Many of the local park services are hosting night hike visits to vernal pools.  During night hours the spring peepers can be absolutely deafening.  It’s amazing to me that a creature barely larger than my thumbnail can emit such piercing call.  For just a few days the yellow spotted salamanders come above ground to mate in the pools before heading back to their holes for another year.


We found this super cool fossil next to a creek the other day.  The shell filled with mud and sand that solidified.  It’s amazing the things we find and the deep learning that takes place when we have time to just explore.



Keeping our Sanity in the Cold – A Weekly Wrap-up

How does a homeschool family keep their sanity during the harsh snow filled days of winter?  Read on to find out what we’ve been doing to stave off the winter blues!

It’s been COLD.  Bitterly cold.  Freeze the snot in your nose while you take out the trash cold.  Locally we’ve set records for the coldest temperature on a particular date.  Today the high was 19 F and it felt like a break.

So what’s a homeschooling family to do with all this cold weather?  Lots of school work apparently.  This is our highest monthly total school hours for this year.  The boys have been book worms this month really upping their hours.  That doesn’t mean we’ve just stayed home and done school work though.

Winter hike - Creek and Snow

We still went for a hike this week.  We followed coyote tracks through the woods which was pretty cool. We also found an intersection with deer tracks.  E is participating in the “What Went By Event” in the Upper Elementary Science Olympiad, so we’ve been taking every opportunity to find animal tracks in the snow.  The squirrels have been kind enough to leave tracks on the back porch, while a bunny regularly leaves prints as he hops down our sidewalk.


It’s important to get exercise too.  As a treat we took the boys to a mountain bike park.  It was fun to be back on our bikes even though it was -2 F outside.  It’s nice to go late in the evening, because there aren’t many other customers making it possible to really ride your own pace without worry.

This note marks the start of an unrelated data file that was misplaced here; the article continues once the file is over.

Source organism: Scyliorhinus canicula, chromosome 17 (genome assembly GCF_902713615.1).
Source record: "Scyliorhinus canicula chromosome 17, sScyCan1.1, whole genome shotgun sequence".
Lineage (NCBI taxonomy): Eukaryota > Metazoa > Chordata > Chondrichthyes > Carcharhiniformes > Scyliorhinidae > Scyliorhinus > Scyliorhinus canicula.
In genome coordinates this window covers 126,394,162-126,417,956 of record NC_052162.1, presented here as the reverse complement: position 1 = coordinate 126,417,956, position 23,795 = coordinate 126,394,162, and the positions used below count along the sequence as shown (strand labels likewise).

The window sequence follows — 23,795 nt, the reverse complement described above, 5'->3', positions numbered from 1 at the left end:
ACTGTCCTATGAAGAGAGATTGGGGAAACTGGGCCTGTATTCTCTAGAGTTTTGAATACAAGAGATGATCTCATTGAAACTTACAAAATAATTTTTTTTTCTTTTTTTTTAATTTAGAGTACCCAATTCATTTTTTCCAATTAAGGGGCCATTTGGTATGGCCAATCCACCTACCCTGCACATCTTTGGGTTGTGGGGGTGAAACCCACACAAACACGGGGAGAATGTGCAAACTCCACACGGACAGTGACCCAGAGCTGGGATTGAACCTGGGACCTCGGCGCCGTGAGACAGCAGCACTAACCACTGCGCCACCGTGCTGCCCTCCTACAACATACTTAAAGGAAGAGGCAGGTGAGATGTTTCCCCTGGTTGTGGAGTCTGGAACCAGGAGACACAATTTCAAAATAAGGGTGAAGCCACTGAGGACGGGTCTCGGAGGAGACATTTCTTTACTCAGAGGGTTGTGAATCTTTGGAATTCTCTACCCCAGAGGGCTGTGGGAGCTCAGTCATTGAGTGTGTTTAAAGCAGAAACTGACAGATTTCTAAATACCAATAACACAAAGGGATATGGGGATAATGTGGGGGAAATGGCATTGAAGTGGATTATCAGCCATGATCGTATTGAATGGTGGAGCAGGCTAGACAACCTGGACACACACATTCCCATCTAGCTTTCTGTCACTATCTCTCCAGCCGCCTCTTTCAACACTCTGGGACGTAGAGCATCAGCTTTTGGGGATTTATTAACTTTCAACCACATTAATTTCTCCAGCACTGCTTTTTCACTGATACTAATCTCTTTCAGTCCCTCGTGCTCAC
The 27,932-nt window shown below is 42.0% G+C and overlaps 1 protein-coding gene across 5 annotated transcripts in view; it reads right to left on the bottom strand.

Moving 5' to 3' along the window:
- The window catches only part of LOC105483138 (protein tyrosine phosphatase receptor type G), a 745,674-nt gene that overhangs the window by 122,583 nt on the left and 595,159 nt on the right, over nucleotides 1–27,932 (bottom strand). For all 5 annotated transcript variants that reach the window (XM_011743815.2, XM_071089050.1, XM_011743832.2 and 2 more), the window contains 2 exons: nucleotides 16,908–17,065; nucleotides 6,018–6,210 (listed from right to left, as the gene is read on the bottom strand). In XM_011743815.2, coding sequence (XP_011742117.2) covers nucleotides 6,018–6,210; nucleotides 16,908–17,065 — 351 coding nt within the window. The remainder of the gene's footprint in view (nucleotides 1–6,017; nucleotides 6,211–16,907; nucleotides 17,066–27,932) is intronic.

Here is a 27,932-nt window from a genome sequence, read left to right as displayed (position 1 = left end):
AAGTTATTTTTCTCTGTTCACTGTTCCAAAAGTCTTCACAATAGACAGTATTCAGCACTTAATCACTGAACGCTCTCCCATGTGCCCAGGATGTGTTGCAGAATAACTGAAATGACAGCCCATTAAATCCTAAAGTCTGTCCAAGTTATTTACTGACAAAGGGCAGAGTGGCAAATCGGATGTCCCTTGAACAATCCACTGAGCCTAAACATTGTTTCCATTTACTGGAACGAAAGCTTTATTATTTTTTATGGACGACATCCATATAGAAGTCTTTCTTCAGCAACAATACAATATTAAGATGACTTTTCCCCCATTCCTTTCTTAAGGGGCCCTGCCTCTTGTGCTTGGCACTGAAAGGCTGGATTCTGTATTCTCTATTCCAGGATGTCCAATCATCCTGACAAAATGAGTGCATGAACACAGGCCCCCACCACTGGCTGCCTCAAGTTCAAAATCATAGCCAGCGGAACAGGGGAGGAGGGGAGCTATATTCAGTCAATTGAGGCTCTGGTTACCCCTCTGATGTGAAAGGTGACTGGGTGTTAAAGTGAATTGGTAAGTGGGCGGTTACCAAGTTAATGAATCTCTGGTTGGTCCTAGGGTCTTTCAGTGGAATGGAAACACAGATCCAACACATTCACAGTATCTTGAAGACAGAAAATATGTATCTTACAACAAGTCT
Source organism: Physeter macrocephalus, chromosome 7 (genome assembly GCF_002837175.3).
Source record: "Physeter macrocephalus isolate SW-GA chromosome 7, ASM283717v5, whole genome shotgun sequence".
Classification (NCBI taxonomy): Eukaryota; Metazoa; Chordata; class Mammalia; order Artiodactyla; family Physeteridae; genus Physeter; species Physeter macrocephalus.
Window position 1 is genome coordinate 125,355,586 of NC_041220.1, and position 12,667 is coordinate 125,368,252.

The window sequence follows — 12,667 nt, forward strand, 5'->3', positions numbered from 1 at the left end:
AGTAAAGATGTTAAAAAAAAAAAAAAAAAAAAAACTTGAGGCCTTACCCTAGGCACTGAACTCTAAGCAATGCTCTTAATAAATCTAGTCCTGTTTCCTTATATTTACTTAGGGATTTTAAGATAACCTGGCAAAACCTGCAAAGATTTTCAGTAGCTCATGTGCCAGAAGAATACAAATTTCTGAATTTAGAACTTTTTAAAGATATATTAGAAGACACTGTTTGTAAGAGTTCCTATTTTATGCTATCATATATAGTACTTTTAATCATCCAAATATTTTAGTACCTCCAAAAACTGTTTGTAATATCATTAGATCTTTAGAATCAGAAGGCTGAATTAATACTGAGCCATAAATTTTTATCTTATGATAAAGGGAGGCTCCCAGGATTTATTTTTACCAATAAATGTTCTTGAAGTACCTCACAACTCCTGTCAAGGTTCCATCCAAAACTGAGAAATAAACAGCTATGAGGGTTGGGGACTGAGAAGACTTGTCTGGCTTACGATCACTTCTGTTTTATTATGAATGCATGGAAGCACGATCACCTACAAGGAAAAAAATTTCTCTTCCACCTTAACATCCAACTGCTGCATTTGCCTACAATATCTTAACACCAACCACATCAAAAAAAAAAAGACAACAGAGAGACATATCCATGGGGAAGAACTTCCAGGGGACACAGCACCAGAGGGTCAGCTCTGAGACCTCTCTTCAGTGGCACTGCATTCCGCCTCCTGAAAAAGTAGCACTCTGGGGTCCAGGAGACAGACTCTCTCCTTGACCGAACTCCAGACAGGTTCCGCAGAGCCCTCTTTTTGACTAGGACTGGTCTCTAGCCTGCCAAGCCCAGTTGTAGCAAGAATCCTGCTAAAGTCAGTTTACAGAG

E handfeeding birds

One of the local nature centers encourages hand feeding birds.  E was amazingly patient and stood still for about half an hour in the cold.  He was rewarded with birds coming to his hands 30 times.  It was such a delight to watch his expressions.

C wind testing house constructions

Our local science center is hosting Mythbusters: The Explosive Exhibition.  It’s a fun traveling exhibit.  There was a house of brick, wood, straw test station that the boys enjoyed.  The exhibit also had tons of other fun stuff.  The final section included building sleds, boats, and parachutes using duct tape.  Of course after our visit the boys used up all the duct tape in the house and we had to buy more.  E made a rather impressive boat out of popsicle sticks and duct tape.

Over the last two weeks we’ve also gone to a community theatre production, visited the Jewish Heritage Museum, gone to a professional theatre production, attended zoo class, and met with our Science Olympiad partners.  Soccer and scouts were on the list too.

I don’t like our schedule to get too crowded and despite the long list of activities it has all felt very manageable.  This year I think we are finally managing to get the right amount of physical activity including outside time.  It also helps that the kids are getting older and have stronger immune systems (or maybe we’ve just been lucky this winter).

I almost forgot.  E’s FLL team did a segment on the local news along with three other teams from the area.  E’s team in purple is in two of the segments.  A special thanks to the building custodian who came in on a snow day to make sure the building was open for the kids.